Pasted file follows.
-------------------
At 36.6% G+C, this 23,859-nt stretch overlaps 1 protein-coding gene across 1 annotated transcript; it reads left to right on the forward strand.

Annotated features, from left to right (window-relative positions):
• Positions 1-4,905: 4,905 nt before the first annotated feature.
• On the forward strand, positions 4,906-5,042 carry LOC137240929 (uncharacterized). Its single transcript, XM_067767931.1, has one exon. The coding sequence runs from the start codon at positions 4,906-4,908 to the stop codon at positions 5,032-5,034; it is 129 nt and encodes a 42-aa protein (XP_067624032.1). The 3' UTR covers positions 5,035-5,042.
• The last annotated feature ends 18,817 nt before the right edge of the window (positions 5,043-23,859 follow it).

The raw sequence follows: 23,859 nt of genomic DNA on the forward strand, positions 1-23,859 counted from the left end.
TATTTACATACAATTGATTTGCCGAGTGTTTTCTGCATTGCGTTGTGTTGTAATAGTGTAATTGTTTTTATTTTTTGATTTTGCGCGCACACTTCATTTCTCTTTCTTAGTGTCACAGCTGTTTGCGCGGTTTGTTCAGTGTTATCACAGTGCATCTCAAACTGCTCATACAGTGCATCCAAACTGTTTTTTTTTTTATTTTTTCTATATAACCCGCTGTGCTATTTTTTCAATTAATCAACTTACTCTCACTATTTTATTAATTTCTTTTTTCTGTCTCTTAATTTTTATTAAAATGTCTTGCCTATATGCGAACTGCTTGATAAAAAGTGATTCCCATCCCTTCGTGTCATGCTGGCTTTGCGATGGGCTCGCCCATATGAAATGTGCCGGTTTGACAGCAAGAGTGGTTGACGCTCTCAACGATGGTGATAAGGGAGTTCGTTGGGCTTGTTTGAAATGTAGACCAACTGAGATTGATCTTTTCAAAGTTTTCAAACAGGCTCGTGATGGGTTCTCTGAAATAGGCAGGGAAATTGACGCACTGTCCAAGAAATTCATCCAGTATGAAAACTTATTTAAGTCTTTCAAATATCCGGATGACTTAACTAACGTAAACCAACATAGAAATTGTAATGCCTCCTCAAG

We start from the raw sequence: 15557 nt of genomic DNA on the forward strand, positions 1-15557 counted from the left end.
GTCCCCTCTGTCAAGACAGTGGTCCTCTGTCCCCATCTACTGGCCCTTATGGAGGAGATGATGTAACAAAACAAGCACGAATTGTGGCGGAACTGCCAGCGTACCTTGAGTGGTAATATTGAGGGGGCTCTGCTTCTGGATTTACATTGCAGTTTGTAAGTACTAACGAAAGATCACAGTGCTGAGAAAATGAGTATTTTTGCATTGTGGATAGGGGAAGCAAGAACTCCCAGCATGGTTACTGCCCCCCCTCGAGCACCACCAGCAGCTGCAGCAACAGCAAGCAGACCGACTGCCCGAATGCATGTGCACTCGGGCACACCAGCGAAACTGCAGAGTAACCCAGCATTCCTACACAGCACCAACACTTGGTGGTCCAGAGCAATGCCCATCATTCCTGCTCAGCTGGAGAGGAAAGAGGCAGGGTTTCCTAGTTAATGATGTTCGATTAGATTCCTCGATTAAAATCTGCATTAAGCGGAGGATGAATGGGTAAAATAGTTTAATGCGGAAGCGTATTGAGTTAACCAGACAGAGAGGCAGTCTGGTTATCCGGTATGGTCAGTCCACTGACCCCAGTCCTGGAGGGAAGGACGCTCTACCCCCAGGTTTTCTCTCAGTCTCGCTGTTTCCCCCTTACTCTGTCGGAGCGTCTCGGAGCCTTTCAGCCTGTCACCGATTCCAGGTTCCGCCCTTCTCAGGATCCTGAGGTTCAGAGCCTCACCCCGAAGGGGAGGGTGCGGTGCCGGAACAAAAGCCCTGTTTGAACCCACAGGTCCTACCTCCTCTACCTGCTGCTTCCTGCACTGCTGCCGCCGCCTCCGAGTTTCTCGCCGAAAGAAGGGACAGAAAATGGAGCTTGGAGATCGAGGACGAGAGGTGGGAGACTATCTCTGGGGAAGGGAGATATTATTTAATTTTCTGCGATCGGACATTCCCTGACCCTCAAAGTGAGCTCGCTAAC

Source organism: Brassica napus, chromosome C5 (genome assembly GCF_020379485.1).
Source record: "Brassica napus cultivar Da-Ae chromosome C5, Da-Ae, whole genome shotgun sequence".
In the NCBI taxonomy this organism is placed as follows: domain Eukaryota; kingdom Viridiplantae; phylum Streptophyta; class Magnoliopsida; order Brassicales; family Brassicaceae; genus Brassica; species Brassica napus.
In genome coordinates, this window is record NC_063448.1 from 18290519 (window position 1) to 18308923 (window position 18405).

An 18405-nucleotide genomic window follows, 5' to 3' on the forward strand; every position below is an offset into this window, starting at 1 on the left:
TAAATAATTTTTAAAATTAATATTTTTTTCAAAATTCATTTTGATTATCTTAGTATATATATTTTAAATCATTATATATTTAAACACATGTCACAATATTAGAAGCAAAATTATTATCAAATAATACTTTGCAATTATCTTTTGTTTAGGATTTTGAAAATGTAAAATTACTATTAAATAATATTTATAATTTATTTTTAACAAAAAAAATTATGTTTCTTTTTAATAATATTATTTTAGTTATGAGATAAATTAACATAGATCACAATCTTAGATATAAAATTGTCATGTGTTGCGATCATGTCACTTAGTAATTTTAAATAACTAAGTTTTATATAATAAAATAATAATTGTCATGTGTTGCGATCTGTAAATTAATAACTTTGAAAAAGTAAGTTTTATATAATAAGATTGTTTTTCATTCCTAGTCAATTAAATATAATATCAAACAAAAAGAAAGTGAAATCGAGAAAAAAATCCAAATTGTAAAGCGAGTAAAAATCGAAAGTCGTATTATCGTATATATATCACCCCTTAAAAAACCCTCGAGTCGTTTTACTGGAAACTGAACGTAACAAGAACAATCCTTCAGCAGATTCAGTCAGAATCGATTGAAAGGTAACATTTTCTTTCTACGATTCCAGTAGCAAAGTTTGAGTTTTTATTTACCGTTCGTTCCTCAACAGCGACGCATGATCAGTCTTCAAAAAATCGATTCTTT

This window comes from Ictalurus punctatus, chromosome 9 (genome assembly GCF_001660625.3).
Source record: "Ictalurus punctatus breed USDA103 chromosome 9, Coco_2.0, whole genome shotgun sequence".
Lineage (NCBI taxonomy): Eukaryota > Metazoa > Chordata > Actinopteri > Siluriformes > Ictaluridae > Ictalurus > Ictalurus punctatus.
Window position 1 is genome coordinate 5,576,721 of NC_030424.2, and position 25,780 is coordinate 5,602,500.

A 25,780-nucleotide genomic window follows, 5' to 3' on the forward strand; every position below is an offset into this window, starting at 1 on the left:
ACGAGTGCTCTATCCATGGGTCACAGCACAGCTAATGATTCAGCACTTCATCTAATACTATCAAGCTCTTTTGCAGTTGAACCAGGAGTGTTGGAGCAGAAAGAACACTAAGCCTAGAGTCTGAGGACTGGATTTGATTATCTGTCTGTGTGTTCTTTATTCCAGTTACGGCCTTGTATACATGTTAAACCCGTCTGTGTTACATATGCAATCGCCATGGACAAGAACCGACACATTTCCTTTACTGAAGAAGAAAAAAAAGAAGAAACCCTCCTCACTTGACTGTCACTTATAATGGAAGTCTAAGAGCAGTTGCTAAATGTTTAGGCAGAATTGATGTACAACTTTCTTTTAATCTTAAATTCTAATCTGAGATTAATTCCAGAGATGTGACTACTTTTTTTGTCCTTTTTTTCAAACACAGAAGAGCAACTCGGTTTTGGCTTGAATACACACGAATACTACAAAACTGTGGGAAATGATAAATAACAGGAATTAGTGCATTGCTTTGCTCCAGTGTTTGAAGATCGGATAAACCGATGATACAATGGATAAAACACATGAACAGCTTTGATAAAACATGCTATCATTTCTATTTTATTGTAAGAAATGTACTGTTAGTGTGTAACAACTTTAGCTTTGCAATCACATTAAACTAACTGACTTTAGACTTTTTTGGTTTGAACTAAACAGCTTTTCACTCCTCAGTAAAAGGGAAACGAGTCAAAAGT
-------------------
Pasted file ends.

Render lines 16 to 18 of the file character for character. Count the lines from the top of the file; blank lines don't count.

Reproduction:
This window comes from Ictalurus punctatus, chromosome 9 (genome assembly GCF_001660625.3).
Source record: "Ictalurus punctatus breed USDA103 chromosome 9, Coco_2.0, whole genome shotgun sequence".
Lineage (NCBI taxonomy): Eukaryota > Metazoa > Chordata > Actinopteri > Siluriformes > Ictaluridae > Ictalurus > Ictalurus punctatus.